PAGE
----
The IIS7 Difference

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The IIS7 Difference

 

By Jonathan Goodyear

 

When Microsoft releases Windows Vista in 2007 (with Longhorn Server hopefully following shortly thereafter), a lot of new technologies are going to be brought to the developer table. I m sure that you ve heard all about Windows Presentation Foundation, Windows Communication Foundation, Windows Workflow Foundation, and Windows CardSpace (formerly InfoCard), which are packaged into the .NET Framework 3.0 (formerly WinFX) that will ship with Windows Vista. I m excited about all of these things, but what I m really looking forward to is Internet Information Services 7 (http://www.iis.net).

 

You may be wondering what s so special about Internet Information Services 7 (IIS7). After all, that stuff is for IT Administrators to worry about, right? It is true that IIS7 offers many new features for IT Administrators, but it offers a ton of features tailored for the ASP.NET developer, as well. In fact, my column is not big enough to cover it all. I m going to do my best, though, to hit the high notes of what I feel you should know about.

 

At its very core, IIS7 has been divided into more than 40 distinct functional modules. Some examples are authentication, caching, static file handling, and directory browsing. That means your Web server only has to have installed on it the modules you ll be using. That reduces its attack surface, as well as increases server performance, as unneeded modules are no longer loaded into memory, nor do they need to be part of the request pipeline. Need to swap out a module on the fly? There s no need to re-boot IIS7 won t even miss a beat.

 

Speaking of the request pipeline, ASP.NET will no longer be an ISAPI extension that is merely bolted onto IIS. Rather, ASP.NET will be fully integrated into the IIS7 request pipeline (referred to as Integrated Mode), enabling it to intercept and respond to the complete set of IIS events. This core integration also enables ASP.NET features like caching and authentication to be applied to all file types without sacrificing the performance of mapping non-ASP.NET file types to the ASP.NET ISAPI extension. The obvious use of that added power will be to replace and/or add to the list of modules mentioned above that comprise IIS7. As an example, you could build your own custom authentication store, state management mechanism, or native image handler, among other things.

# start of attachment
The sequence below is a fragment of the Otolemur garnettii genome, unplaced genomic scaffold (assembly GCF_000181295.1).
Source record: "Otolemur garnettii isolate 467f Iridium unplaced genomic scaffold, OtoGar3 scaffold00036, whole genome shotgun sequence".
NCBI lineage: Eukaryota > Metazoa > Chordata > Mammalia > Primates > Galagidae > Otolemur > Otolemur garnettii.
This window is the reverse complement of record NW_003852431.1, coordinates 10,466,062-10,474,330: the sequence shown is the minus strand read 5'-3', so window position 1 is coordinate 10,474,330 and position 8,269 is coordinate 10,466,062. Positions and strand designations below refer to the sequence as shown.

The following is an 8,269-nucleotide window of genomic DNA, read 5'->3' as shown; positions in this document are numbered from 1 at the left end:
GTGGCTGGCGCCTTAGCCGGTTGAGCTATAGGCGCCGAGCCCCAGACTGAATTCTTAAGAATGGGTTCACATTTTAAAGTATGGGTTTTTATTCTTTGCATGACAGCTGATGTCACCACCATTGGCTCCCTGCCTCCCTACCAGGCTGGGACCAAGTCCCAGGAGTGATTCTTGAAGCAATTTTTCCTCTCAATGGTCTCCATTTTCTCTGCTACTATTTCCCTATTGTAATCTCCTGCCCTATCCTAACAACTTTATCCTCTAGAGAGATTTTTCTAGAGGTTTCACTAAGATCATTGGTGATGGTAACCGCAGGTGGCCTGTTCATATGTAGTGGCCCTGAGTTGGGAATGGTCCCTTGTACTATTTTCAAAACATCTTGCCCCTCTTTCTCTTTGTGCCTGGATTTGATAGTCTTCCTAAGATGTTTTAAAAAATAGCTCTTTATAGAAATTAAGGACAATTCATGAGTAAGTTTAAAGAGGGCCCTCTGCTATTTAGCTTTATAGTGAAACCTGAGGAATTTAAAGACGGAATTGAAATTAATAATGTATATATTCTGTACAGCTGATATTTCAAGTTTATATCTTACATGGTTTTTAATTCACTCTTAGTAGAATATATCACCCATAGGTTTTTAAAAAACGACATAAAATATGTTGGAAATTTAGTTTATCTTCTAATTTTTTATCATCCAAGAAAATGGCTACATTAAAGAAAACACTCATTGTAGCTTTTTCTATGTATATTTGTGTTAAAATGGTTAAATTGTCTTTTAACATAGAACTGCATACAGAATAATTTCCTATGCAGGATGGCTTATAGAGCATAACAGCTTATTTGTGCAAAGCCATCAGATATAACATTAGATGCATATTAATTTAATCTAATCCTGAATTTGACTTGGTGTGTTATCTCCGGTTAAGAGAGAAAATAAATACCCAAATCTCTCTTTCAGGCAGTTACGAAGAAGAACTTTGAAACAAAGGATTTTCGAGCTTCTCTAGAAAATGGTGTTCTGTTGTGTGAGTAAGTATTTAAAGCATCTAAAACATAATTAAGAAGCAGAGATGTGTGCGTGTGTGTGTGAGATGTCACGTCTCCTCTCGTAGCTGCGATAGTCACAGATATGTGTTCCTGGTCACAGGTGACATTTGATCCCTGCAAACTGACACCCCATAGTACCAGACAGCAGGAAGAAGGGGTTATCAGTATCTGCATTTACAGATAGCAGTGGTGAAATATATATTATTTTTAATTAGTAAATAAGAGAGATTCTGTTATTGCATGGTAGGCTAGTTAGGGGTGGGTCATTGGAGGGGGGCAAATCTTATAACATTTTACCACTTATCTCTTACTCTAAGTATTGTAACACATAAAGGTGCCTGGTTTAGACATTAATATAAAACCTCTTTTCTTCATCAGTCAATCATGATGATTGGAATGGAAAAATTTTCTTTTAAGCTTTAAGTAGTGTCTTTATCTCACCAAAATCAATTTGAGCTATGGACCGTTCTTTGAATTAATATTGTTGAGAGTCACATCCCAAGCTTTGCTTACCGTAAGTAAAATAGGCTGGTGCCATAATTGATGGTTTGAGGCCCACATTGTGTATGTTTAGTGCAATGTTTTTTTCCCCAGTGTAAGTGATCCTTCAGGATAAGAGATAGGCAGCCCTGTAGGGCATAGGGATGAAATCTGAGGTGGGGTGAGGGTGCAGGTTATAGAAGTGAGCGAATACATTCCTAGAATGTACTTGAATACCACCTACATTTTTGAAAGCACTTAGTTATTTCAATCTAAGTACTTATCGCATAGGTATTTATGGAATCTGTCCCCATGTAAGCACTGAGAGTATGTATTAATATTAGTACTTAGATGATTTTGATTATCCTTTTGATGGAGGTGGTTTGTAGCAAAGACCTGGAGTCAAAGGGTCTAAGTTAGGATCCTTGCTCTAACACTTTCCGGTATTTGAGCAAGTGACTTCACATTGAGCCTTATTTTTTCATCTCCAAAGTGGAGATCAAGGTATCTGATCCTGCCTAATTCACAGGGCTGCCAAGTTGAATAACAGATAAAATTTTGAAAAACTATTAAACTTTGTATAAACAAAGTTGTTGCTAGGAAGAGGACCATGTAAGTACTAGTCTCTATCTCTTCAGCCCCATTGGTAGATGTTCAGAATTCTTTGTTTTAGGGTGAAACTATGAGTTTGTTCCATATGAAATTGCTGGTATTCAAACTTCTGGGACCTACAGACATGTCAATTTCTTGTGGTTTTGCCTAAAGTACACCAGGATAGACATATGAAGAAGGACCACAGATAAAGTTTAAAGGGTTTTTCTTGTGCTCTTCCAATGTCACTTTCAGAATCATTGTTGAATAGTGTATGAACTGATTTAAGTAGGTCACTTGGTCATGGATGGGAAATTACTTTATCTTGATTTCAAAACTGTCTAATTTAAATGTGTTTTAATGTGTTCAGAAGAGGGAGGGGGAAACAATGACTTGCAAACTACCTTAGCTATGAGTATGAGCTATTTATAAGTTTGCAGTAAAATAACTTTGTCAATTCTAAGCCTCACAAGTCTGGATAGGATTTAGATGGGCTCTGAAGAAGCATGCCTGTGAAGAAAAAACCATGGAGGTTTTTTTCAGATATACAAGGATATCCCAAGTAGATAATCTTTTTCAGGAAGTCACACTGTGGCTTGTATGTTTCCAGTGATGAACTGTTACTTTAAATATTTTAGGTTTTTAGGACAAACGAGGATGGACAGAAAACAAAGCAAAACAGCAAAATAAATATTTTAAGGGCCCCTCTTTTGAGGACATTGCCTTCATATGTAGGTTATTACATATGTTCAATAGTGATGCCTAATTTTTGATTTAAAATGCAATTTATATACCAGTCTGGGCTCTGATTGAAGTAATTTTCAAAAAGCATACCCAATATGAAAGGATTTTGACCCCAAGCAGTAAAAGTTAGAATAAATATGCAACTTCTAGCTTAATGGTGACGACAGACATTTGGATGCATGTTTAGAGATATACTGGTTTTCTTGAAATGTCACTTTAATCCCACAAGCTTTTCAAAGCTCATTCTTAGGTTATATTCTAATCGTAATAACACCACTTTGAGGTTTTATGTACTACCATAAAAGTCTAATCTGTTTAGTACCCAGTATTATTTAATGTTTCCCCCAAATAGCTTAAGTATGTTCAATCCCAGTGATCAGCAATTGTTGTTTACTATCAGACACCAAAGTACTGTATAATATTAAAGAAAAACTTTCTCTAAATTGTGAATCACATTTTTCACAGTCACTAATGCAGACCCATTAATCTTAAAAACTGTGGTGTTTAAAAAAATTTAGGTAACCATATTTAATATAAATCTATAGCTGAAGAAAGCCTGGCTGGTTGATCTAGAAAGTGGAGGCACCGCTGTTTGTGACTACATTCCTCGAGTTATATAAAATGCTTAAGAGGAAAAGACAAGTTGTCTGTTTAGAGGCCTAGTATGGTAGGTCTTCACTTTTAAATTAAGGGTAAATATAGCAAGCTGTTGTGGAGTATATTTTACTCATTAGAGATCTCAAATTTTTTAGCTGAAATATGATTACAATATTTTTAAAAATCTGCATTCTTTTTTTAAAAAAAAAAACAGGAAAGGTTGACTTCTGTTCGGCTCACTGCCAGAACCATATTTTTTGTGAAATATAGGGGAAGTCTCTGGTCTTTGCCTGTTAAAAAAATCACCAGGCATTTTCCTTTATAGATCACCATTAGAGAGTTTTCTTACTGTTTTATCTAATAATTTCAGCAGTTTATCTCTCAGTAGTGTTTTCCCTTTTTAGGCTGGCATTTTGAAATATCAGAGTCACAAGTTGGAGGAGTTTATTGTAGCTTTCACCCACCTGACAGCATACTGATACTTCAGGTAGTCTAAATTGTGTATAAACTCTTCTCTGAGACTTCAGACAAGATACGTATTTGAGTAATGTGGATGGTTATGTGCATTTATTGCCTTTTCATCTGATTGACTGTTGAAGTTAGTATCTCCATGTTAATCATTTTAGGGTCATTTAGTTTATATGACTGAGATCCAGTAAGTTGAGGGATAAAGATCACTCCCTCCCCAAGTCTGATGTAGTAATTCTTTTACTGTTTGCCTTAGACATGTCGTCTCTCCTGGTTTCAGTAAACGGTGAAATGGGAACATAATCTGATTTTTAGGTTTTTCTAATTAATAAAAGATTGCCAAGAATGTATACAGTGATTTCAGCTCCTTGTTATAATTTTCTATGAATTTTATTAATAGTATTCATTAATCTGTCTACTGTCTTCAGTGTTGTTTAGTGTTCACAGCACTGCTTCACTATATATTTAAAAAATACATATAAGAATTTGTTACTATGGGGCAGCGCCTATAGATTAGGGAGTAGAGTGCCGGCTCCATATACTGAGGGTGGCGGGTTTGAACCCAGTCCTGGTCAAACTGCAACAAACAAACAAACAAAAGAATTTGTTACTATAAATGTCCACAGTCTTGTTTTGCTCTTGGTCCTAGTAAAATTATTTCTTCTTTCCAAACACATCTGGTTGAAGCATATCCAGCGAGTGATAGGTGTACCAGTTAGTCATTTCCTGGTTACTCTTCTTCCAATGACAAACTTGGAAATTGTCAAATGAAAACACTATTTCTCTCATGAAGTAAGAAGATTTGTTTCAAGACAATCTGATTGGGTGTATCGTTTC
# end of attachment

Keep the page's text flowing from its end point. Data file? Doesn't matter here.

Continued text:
Another programmatic enhancement that will come with IIS7 is the ability to modify Request headers as they are received. You can also modify the Response stream, as well as the cookies collection (even after the request has been processed by another application). This will enable you to easily integrate your Web application with third-party Web applications and ISAPI extensions that may require low-level editing of data as it is received and transmitted. It will also enable you to do things like modify static images as they are being streamed out from the Web server. Very cool.